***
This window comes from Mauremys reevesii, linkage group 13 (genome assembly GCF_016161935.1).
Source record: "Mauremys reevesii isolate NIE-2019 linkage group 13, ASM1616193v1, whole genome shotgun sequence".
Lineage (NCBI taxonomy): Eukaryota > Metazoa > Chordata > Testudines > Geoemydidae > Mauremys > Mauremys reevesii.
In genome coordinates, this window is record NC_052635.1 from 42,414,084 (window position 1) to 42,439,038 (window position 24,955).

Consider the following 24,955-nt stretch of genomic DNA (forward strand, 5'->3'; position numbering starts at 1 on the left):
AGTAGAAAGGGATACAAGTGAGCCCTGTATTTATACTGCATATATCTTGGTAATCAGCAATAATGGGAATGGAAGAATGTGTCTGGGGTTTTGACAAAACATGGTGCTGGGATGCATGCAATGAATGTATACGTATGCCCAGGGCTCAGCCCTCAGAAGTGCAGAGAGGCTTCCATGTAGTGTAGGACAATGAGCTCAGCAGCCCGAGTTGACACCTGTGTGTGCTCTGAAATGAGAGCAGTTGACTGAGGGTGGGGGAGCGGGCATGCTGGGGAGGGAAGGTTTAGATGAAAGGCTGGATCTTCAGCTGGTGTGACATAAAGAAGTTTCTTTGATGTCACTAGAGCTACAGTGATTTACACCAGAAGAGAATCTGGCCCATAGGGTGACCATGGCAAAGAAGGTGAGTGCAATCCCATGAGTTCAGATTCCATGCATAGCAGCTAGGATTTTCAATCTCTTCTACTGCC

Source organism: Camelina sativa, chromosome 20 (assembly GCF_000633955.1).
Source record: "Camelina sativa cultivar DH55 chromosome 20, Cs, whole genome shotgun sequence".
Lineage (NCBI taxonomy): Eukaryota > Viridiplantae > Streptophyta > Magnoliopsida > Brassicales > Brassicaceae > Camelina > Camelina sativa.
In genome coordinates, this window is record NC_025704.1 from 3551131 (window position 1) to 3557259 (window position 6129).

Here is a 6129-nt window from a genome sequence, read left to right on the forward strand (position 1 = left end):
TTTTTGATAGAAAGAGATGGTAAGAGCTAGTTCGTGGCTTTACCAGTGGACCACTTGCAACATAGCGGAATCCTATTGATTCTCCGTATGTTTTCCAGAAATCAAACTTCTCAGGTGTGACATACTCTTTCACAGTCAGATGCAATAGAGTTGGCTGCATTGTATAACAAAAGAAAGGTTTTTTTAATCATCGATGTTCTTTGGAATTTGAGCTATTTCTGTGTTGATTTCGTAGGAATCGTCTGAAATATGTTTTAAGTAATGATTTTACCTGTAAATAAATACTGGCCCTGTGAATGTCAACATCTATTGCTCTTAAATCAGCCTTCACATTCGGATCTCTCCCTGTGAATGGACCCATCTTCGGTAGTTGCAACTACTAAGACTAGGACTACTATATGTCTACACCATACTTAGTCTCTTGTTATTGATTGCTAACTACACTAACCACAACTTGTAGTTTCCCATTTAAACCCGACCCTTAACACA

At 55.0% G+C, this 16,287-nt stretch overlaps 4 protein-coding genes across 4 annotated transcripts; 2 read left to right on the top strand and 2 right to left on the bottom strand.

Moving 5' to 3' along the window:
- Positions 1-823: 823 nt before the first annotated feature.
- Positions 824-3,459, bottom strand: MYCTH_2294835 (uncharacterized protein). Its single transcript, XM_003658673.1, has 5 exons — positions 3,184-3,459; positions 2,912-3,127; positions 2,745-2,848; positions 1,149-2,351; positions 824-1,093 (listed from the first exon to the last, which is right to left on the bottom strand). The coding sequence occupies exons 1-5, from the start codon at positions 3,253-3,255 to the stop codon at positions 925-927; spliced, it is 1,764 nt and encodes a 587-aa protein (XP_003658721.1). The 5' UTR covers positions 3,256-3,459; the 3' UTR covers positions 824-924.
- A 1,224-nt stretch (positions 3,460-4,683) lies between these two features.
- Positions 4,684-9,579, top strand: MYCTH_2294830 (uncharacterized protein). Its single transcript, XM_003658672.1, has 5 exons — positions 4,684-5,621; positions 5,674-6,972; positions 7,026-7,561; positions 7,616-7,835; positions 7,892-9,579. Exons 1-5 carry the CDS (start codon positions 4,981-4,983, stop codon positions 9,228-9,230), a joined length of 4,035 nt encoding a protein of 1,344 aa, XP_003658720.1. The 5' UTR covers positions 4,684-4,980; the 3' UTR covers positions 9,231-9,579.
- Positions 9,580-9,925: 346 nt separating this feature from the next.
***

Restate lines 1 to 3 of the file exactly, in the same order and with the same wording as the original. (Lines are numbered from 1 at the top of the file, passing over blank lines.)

This window comes from Mauremys reevesii, linkage group 13 (genome assembly GCF_016161935.1).
Source record: "Mauremys reevesii isolate NIE-2019 linkage group 13, ASM1616193v1, whole genome shotgun sequence".
Lineage (NCBI taxonomy): Eukaryota > Metazoa > Chordata > Testudines > Geoemydidae > Mauremys > Mauremys reevesii.